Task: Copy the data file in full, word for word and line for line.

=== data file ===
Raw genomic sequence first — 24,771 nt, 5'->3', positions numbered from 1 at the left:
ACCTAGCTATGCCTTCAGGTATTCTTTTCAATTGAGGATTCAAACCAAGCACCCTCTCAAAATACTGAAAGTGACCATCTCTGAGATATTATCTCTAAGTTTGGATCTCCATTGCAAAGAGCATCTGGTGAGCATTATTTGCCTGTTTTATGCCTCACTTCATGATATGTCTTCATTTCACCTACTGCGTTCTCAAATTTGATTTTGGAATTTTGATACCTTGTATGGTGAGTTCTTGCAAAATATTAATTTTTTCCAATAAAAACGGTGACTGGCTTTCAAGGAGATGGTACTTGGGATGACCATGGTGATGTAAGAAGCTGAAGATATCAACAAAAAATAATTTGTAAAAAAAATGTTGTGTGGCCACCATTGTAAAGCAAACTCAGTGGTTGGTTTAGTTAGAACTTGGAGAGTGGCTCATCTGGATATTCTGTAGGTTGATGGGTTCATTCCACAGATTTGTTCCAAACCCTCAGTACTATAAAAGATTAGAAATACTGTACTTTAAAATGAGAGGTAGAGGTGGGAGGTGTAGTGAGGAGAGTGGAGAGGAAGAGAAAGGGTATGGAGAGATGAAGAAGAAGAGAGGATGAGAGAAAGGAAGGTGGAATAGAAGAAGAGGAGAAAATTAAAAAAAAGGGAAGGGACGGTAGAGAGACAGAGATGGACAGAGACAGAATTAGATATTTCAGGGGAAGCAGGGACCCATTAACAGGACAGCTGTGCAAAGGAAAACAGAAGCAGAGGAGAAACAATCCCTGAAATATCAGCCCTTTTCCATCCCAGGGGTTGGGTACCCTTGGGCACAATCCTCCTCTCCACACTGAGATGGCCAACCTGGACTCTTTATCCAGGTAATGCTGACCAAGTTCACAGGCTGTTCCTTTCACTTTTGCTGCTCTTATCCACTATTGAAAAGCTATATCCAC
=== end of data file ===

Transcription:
Raw genomic sequence first — 24,771 nt, 5'->3', positions numbered from 1 at the left:
ACCTAGCTATGCCTTCAGGTATTCTTTTCAATTGAGGATTCAAACCAAGCACCCTCTCAAAATACTGAAAGTGACCATCTCTGAGATATTATCTCTAAGTTTGGATCTCCATTGCAAAGAGCATCTGGTGAGCATTATTTGCCTGTTTTATGCCTCACTTCATGATATGTCTTCATTTCACCTACTGCGTTCTCAAATTTGATTTTGGAATTTTGATACCTTGTATGGTGAGTTCTTGCAAAATATTAATTTTTTCCAATAAAAACGGTGACTGGCTTTCAAGGAGATGGTACTTGGGATGACCATGGTGATGTAAGAAGCTGAAGATATCAACAAAAAATAATTTGTAAAAAAAATGTTGTGTGGCCACCATTGTAAAGCAAACTCAGTGGTTGGTTTAGTTAGAACTTGGAGAGTGGCTCATCTGGATATTCTGTAGGTTGATGGGTTCATTCCACAGATTTGTTCCAAACCCTCAGTACTATAAAAGATTAGAAATACTGTACTTTAAAATGAGAGGTAGAGGTGGGAGGTGTAGTGAGGAGAGTGGAGAGGAAGAGAAAGGGTATGGAGAGATGAAGAAGAAGAGAGGATGAGAGAAAGGAAGGTGGAATAGAAGAAGAGGAGAAAATTAAAAAAAAGGGAAGGGACGGTAGAGAGACAGAGATGGACAGAGACAGAATTAGATATTTCAGGGGAAGCAGGGACCCATTAACAGGACAGCTGTGCAAAGGAAAACAGAAGCAGAGGAGAAACAATCCCTGAAATATCAGCCCTTTTCCATCCCAGGGGTTGGGTACCCTTGGGCACAATCCTCCTCTCCACACTGAGATGGCCAACCTGGACTCTTTATCCAGGTAATGCTGACCAAGTTCACAGGCTGTTCCTTTCACTTTTGCTGCTCTTATCCACTATTGAAAAGCTATATCCAC